The Arrow at Wixford
Studley Angling Society's stretch of the Arrow at Wixford runs for about half a mile downstream from the pipeline which crosses the river a short drive past the entrance to Ragley Hall when traveling towards Evesham to the weir near the road bridge where the A46 crosses the river.
Full of features and with plenty of bankside cover and reed beds in summer, it incorporates three weirs, fast running water and long slow glides with deeper water and holes which provide areas where the fish hold up. In parts the back eddies and pools make it suitable for fishing stillwater pole or waggler techniques.
Although the stretch holds a variety of fish, the predominant species tends to be chub with the roach fishing particularly good at the back end of the season.
For general fishing, most anglers use a stick float shotted shirt button style and fished about four feet deep on 2lb to 2lb 8oz line and anything from a Size 14 to 18 hook. The most effective bait tends to be casters fished when feeding hemp and casters, although sweetcorn, bread, worm and soft hooker pellets can be equally effective.
Maggots are also a good all round bait, but they have the drawback that they attract minnows which can make fishing very frustrating as niggling bites can come thick and fast before the dace and other silver fish move in.
Anglers fishing the slow moving or still water on the pole are recommended to use 0.16 or 0.18mm line with strong forged hooks as this will enable them to get close to the reeds and other features.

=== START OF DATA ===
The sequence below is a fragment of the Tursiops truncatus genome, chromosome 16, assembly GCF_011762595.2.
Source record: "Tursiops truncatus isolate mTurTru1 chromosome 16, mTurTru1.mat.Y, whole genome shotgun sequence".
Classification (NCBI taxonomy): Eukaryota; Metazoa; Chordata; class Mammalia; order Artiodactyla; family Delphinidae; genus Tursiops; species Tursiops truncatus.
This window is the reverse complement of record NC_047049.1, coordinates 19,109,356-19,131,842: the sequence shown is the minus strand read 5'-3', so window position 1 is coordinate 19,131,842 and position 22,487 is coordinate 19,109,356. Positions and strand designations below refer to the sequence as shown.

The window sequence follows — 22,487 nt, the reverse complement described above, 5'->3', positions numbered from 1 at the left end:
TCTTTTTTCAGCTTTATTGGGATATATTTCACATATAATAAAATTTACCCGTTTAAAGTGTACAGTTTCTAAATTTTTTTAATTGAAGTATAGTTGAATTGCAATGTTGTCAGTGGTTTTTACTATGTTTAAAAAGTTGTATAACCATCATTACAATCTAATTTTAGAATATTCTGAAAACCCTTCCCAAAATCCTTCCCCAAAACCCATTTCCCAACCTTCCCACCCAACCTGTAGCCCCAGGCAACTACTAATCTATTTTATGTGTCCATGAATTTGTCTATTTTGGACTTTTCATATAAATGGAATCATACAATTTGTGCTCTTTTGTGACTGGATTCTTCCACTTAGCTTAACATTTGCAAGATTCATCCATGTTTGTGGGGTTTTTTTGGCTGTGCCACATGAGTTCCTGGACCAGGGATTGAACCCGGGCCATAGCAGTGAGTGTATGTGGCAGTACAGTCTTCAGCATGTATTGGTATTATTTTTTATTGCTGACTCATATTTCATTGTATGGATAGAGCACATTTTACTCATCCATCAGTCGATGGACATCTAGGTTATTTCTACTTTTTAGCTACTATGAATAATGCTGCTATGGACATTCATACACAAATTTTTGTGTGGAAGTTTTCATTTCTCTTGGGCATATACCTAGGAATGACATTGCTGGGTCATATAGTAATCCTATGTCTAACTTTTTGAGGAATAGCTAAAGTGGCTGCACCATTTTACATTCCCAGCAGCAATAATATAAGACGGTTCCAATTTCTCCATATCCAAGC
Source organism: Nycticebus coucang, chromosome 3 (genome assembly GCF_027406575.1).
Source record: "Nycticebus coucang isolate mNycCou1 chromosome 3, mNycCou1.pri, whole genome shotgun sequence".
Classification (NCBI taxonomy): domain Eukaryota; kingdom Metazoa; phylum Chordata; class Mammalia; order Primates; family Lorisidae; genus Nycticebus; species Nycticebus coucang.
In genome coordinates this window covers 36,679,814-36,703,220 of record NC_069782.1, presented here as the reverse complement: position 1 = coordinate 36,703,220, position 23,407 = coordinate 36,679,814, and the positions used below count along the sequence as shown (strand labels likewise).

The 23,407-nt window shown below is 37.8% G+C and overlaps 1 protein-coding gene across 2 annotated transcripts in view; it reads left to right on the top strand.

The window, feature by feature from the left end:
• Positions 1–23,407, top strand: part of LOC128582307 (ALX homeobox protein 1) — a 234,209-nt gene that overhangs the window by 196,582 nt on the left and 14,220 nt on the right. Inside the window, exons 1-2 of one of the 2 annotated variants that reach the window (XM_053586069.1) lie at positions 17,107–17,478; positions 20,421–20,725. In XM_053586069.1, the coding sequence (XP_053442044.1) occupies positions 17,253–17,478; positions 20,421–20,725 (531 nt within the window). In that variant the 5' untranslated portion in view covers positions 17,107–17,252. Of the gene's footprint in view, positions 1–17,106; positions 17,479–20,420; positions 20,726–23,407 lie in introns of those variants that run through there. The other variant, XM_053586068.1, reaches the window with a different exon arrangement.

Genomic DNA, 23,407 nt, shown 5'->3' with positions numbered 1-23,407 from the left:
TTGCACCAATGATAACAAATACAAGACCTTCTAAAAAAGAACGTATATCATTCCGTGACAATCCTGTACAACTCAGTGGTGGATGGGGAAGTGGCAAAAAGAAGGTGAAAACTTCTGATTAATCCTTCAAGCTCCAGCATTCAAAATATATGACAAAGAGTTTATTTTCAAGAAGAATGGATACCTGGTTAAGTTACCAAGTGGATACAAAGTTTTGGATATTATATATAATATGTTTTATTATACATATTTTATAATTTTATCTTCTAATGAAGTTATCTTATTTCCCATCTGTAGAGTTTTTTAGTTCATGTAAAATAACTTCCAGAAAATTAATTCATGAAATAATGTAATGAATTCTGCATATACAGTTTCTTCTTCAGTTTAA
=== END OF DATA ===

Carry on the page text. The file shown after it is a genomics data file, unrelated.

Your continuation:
Whilst a stick float is ideal for general rod and line fishing, a swimfeeder packed with groundbait, hemp, casters and samples of hook bait is good when going after the chub in the deeper holes or deeper slower water. Some of slow running stretches and holes can run to as much as eight feet deep in normal flows and there are several pegs where a single swim can vary between three and eight feet deep along its length.
A swimfeeder is also good when fishing the pools and faster running water beneath the weirs for barbel, although again the stick float still accounts for decent fish in these faster lengths. Whilst most anglers fishing for the barbel fish beneath the weirs, these fish can be caught anywhere along the Wixford length.
When fishing for the barbel or bigger chub it is advisable to use stouter tackle than when going after the general silver fish with 8lb line and Size 10, 12 or 14 forged hooks being advisable.
Baits can also be stepped up with quarter to half inch cubes of luncheon meat or 12mm to 16mm halibut pellets on the hook. These should be fished in conjunction with halibut feeder pellets, groundbait and other free offerings.
One of the features of the River Arrow barbel and chub is that they fight like crazy, and with barbel being caught to 8lbs and chub to about 5lbs fishing light tackle is often asking for trouble.
Another successful technique worth trying when the conditions are suitable is to fish floating bread in the slower or still parts of the river. This can be a deadly technique when fishing for the chub.